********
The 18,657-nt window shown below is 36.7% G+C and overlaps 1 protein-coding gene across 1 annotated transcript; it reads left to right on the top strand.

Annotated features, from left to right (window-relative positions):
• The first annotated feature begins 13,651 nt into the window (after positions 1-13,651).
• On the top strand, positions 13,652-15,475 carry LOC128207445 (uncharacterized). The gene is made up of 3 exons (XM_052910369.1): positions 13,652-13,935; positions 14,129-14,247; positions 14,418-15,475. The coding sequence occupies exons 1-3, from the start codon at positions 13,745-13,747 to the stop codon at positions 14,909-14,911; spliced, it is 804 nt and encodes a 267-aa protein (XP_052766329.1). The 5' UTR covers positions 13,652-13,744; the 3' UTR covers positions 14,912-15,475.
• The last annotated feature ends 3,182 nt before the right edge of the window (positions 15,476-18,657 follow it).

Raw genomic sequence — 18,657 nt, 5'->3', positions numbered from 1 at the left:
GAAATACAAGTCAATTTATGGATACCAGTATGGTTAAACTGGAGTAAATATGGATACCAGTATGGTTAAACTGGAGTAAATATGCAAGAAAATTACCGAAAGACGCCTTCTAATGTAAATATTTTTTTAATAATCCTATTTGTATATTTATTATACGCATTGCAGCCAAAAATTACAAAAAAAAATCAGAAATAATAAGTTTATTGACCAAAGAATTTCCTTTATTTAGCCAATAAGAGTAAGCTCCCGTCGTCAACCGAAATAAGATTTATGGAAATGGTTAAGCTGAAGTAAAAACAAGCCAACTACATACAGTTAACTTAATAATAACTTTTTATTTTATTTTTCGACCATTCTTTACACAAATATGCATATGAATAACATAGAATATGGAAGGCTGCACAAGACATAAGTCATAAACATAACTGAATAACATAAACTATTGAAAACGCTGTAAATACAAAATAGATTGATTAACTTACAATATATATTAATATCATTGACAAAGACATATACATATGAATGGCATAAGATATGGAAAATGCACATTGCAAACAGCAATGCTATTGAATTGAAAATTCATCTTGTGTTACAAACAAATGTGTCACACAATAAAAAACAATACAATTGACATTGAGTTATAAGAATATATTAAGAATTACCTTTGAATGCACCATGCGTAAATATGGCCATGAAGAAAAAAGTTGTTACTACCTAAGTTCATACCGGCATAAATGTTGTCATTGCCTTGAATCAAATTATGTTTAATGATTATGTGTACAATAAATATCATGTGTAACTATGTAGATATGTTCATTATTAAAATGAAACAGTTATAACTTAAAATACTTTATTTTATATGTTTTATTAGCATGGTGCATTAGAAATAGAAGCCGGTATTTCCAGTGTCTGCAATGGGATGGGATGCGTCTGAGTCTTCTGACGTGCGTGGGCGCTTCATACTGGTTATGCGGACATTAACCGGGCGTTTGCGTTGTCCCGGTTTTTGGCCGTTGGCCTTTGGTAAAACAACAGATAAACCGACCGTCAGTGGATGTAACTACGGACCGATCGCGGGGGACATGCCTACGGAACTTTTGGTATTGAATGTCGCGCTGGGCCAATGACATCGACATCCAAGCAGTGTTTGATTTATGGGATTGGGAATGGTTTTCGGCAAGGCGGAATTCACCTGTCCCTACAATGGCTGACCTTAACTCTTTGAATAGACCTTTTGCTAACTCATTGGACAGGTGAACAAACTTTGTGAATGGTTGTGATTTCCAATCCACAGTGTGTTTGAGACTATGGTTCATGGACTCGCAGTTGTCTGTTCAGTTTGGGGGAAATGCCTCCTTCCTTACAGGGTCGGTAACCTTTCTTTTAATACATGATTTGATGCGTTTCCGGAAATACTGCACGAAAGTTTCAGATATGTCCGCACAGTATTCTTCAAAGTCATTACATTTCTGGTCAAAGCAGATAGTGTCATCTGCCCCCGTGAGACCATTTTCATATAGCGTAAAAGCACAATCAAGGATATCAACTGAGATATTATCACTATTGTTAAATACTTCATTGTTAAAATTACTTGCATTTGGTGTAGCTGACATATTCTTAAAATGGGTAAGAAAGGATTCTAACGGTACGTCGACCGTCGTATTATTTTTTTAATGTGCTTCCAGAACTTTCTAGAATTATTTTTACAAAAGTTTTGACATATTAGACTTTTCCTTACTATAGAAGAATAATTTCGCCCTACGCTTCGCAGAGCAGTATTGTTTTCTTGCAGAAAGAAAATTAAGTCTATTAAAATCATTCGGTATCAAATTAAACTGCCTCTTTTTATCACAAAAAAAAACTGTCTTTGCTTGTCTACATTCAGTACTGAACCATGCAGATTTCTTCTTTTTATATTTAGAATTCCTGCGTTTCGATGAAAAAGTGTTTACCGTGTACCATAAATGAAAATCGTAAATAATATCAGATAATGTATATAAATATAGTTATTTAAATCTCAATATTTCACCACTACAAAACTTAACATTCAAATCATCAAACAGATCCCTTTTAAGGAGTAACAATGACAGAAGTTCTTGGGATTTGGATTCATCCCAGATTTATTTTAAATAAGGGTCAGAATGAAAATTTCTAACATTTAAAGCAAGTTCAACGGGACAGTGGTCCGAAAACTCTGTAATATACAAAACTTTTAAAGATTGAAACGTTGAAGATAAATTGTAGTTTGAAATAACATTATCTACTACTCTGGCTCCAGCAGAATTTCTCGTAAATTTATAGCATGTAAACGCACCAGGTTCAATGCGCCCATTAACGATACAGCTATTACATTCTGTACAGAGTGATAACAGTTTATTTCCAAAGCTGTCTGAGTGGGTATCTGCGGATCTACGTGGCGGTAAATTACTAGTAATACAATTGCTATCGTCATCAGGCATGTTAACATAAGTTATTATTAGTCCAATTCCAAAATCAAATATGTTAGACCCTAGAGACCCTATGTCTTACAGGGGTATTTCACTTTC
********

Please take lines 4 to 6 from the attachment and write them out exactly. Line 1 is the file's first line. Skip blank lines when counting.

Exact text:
• On the top strand, positions 13,652-15,475 carry LOC128207445 (uncharacterized). The gene is made up of 3 exons (XM_052910369.1): positions 13,652-13,935; positions 14,129-14,247; positions 14,418-15,475. The coding sequence occupies exons 1-3, from the start codon at positions 13,745-13,747 to the stop codon at positions 14,909-14,911; spliced, it is 804 nt and encodes a 267-aa protein (XP_052766329.1). The 5' UTR covers positions 13,652-13,744; the 3' UTR covers positions 14,912-15,475.
• The last annotated feature ends 3,182 nt before the right edge of the window (positions 15,476-18,657 follow it).

Raw genomic sequence — 18,657 nt, 5'->3', positions numbered from 1 at the left: